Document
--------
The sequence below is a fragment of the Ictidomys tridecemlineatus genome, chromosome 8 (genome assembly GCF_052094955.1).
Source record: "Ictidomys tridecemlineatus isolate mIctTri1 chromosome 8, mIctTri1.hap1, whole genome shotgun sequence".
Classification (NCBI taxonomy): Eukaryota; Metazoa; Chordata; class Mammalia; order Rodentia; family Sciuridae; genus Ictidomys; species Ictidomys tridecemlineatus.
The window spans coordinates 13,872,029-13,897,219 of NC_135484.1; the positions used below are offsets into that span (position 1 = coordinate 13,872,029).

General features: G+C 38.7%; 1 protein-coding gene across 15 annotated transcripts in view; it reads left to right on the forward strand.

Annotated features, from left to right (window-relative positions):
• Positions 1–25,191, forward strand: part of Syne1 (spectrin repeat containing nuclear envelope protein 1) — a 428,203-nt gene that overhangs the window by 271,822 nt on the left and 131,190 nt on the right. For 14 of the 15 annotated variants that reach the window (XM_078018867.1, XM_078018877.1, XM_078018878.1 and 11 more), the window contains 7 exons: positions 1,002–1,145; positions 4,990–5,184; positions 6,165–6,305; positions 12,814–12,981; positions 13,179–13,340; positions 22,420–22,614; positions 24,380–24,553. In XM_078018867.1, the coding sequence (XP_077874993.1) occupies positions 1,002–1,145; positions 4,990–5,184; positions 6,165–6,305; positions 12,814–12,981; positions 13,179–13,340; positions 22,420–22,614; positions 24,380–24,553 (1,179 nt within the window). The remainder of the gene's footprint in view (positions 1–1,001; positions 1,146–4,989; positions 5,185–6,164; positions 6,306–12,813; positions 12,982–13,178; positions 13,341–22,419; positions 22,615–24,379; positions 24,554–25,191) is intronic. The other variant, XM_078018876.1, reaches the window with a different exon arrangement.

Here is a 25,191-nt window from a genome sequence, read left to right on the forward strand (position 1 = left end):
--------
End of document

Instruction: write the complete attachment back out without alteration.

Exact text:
The sequence below is a fragment of the Ictidomys tridecemlineatus genome, chromosome 8 (genome assembly GCF_052094955.1).
Source record: "Ictidomys tridecemlineatus isolate mIctTri1 chromosome 8, mIctTri1.hap1, whole genome shotgun sequence".
Classification (NCBI taxonomy): Eukaryota; Metazoa; Chordata; class Mammalia; order Rodentia; family Sciuridae; genus Ictidomys; species Ictidomys tridecemlineatus.
The window spans coordinates 13,872,029-13,897,219 of NC_135484.1; the positions used below are offsets into that span (position 1 = coordinate 13,872,029).

General features: G+C 38.7%; 1 protein-coding gene across 15 annotated transcripts in view; it reads left to right on the forward strand.

Annotated features, from left to right (window-relative positions):
• Positions 1–25,191, forward strand: part of Syne1 (spectrin repeat containing nuclear envelope protein 1) — a 428,203-nt gene that overhangs the window by 271,822 nt on the left and 131,190 nt on the right. For 14 of the 15 annotated variants that reach the window (XM_078018867.1, XM_078018877.1, XM_078018878.1 and 11 more), the window contains 7 exons: positions 1,002–1,145; positions 4,990–5,184; positions 6,165–6,305; positions 12,814–12,981; positions 13,179–13,340; positions 22,420–22,614; positions 24,380–24,553. In XM_078018867.1, the coding sequence (XP_077874993.1) occupies positions 1,002–1,145; positions 4,990–5,184; positions 6,165–6,305; positions 12,814–12,981; positions 13,179–13,340; positions 22,420–22,614; positions 24,380–24,553 (1,179 nt within the window). The remainder of the gene's footprint in view (positions 1–1,001; positions 1,146–4,989; positions 5,185–6,164; positions 6,306–12,813; positions 12,982–13,178; positions 13,341–22,419; positions 22,615–24,379; positions 24,554–25,191) is intronic. The other variant, XM_078018876.1, reaches the window with a different exon arrangement.

Here is a 25,191-nt window from a genome sequence, read left to right on the forward strand (position 1 = left end):